Credit: Pixabay.

Some interesting facts about Komodo dragons

Credit: Pixabay.

Credit: Pixabay.

Dragons like those depicted in “Harry Potter” or “The Hobbit” are strictly make-believe. But, are dragons real? There are no flying reptiles that breathe fire. On the other hand, there is a real creature called a dragon, and it is the Komodo dragon. It is, in some ways, as impressive as its mythological namesake.

What is the Komodo dragon?

The Komodo dragon (Varanus komodoensis) is the world’s largest lizard; a big male can stretch up to ten feet long from snout to tail and weigh around 330 pounds. A Komodo dragon can live as long as thirty years. In addition to their size, Komodo dragons are also known for their flat heads, thick long tails. They have tough skin reinforced with osteoderms or bony plates, and they can come in a variety of colors, including gray, green, blue, and orange.

Komodo dragons are believed to have existed for millions of years, and they are found mainly on five islands off of Indonesia’s southeastern coast. Those islands are Flores, Gili Dasami, Gili Montang, Rinca, and Komodo. Komodo dragons like extreme heat; their island homes have an average temperature of 95 degrees Fahrenheit (35 degrees Celsius). They also have burrows that help them stay warm at night and keep cool during the day.

Komodo dragons are surprisingly fast and can briefly run up to 13 mph (20 kph), but they are usually ambush predators. As such, they will wait in hiding for hours until a prey animal comes within range.

The Komodo dragon is the apex predator of its realm. It can feed on snakes, birds, and large mammals like deer, pigs, and the occasional human. They can attack their prey with their powerful claws and teeth, and they also have a venomous bite. A Komodo dragon’s mouth contains glands that produce a potent venom that can cause shock, impair clotting, and increase bleeding. Rather than risk injury by subduing a struggling victim, the Komodo dragon will often simply wait for the venom to take effect. They will then use their keen sense of smell to track the dead animal and eat it. A Komodo dragon can eat up to 80 percent of its body weight during a single meal.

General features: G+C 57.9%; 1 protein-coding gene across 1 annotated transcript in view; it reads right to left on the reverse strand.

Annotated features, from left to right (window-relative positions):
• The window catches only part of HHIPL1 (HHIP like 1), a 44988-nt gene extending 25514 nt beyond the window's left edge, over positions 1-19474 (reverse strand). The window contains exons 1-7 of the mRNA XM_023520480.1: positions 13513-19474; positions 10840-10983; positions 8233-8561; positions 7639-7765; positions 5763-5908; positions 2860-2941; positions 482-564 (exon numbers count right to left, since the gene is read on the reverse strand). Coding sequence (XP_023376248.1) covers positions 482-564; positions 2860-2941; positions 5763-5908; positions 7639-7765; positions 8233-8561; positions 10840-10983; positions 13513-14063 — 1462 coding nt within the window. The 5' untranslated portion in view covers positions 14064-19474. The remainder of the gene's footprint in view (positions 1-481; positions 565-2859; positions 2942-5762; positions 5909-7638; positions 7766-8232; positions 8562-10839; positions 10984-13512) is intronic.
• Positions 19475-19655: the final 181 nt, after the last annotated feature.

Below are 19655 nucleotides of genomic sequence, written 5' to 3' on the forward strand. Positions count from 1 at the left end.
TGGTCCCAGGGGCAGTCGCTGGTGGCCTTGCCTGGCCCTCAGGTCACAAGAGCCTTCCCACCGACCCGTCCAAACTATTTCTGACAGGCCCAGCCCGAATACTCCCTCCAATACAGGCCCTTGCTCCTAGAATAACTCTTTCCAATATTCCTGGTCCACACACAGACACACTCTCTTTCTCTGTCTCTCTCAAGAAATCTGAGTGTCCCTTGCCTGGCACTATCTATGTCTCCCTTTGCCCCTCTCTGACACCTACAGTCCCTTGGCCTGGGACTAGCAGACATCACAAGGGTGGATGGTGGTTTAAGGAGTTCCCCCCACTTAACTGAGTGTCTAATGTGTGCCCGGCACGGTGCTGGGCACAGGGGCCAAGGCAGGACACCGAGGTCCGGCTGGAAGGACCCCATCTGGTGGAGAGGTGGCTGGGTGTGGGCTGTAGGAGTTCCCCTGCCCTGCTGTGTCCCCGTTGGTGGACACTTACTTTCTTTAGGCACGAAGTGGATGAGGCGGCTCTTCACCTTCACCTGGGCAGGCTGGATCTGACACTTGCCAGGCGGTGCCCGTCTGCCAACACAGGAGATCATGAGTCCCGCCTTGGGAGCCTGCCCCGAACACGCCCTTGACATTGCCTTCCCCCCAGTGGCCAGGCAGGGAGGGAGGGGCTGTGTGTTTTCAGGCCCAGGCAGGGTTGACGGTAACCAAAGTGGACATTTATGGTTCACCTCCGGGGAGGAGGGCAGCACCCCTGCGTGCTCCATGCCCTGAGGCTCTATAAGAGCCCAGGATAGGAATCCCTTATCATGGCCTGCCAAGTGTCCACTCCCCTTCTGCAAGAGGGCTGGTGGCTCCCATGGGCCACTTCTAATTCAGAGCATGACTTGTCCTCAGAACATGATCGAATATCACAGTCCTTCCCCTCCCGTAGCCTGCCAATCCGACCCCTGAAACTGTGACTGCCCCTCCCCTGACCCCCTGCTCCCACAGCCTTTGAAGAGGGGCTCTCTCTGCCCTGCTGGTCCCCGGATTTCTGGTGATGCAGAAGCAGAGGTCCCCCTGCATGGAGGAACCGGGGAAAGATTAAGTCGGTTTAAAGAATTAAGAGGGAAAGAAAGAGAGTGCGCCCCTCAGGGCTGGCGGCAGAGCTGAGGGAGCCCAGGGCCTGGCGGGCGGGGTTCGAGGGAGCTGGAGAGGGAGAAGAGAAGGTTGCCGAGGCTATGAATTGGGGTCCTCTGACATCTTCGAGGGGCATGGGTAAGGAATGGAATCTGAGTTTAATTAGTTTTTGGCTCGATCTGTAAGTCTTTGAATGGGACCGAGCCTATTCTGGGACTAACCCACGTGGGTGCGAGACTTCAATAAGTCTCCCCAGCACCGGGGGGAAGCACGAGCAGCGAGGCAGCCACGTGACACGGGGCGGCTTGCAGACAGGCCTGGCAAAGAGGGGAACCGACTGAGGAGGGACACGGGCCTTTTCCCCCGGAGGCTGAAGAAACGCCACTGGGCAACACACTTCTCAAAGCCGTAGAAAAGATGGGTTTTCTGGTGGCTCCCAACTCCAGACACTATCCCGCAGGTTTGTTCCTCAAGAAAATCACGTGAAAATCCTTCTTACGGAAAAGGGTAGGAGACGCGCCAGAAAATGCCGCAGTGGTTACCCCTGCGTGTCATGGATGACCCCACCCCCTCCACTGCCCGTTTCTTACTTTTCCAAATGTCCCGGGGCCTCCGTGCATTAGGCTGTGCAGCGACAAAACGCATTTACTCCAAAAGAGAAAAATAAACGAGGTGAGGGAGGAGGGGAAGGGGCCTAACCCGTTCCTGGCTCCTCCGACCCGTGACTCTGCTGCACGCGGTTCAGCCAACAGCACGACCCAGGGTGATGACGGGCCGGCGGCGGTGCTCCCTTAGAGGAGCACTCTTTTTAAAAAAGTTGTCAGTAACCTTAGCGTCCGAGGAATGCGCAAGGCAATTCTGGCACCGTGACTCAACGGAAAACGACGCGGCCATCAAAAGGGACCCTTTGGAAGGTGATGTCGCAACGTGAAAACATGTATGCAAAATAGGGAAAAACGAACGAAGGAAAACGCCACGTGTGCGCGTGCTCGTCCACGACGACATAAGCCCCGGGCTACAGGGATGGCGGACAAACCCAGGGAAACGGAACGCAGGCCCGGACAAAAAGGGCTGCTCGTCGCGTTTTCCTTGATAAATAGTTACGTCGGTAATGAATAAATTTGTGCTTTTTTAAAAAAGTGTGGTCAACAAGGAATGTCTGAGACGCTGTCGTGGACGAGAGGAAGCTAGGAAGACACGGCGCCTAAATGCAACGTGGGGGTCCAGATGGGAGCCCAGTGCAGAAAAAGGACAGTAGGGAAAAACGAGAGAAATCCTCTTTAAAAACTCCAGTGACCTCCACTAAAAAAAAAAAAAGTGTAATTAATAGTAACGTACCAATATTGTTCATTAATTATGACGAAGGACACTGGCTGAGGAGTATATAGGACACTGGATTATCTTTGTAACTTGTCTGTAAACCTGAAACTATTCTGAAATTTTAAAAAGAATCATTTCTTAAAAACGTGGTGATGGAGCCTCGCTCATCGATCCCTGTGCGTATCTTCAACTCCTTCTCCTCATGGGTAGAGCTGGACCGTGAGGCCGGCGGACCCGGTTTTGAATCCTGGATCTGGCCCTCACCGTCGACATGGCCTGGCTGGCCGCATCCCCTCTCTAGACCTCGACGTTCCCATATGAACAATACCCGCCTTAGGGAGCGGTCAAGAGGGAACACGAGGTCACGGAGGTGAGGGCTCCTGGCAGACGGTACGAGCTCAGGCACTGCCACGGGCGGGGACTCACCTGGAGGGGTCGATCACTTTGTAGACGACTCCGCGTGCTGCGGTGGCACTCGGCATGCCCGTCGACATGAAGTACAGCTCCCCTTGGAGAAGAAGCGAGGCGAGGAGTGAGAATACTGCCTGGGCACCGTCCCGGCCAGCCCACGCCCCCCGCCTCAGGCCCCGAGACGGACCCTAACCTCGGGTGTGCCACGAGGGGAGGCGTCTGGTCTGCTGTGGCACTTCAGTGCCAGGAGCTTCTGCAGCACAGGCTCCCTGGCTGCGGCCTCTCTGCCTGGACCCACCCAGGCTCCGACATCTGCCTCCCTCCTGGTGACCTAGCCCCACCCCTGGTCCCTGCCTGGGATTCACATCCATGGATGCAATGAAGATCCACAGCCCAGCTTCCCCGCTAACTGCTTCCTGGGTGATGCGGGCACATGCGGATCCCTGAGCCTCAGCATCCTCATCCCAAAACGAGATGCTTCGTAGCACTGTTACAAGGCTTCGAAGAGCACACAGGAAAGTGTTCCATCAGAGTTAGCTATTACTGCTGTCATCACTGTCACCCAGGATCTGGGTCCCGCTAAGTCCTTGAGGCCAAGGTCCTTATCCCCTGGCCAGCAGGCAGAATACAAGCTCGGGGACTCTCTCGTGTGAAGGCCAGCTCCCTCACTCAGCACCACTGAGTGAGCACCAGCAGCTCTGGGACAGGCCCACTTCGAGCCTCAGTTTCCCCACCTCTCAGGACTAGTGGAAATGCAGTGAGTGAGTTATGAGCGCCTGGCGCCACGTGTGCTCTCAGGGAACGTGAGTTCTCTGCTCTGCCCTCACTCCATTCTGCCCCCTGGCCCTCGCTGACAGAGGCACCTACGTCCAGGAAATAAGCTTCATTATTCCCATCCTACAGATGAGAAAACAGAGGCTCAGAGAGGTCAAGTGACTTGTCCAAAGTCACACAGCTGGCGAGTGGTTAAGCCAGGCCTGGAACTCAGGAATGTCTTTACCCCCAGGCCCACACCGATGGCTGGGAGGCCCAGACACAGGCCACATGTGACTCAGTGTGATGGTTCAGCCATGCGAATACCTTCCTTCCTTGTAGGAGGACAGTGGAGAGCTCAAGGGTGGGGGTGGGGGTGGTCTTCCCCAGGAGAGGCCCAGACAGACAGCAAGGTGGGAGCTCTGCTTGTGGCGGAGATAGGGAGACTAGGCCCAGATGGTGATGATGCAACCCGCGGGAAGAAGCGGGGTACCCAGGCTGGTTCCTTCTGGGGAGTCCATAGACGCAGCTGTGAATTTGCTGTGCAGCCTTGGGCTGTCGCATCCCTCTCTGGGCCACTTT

Komodo dragons can reproduce both sexually and asexually. Female Komodo dragons can practice parthenogenesis in which they lay viable eggs that haven’t been fertilized by a male. A female dragon can lay up to 30 eggs.

As adult Komodo dragons will eat their own young, the foot-long babies will scamper up the nearest tree upon hatching. They will live in trees until they are four years old and have grown to four feet long.

On the uses of dragon blood

In the “Harry Potter” books, the wizard Albus Dumbledore owed part of his fame to his research in the dozen uses for dragon blood. In the real world, scientists have been exploring the possibility of using Komodo dragon blood to treat bacterial infections that are resistant to antibiotics. Scientists have so far identified 12 bacteria that are resistant to all antibiotics. Since the development of new antibiotics has slowed, researchers worry that doctors will run out of ways to treat bacterial infections.

Dr. Barney Bishop, a researcher at George Mason University in Virginia, knew that a Komodo dragon’s saliva contained over 80 strains of bacteria – including some that can cause sepsis of blood poisoning. The fact that the lizards suffered no harm from the bacteria indicated that they had powerful immune systems. Dr. Bishop thus decided that the huge lizards could make a good source of anti-microbial peptides. After designing special particles for extracting peptides, he turned the work over to his colleague Dr. Monique Van Hoek.

Upon receiving the peptides, Dr. Hoek used a complicated gating process to decide which ones were the most promising and worthy of further research. She used the peptides to treat mice with infected wounds in order to test the peptides’ ability to kill the bacteria Pseudomonas and Staphylococcus as well as their ability to prevent the bacteria from forming colonies called biofilm that prevent antibiotics from working.

Only one peptide passed the tests, and she used it as the basis of a synthetic peptide called DRGN-1 in honor of its progenitor, the Komodo dragon. The tests indicate that DRGN-1 can help heal wounds by both killing bacteria and causing skin cells to migrate to the wound in order to close it.

The results of the study were published in “npj: Biofilms and Microbiomes.” Dr. Hoek and her team recommended that DRGN-1 be studied further and possibly developed into a treatment for infected wounds.

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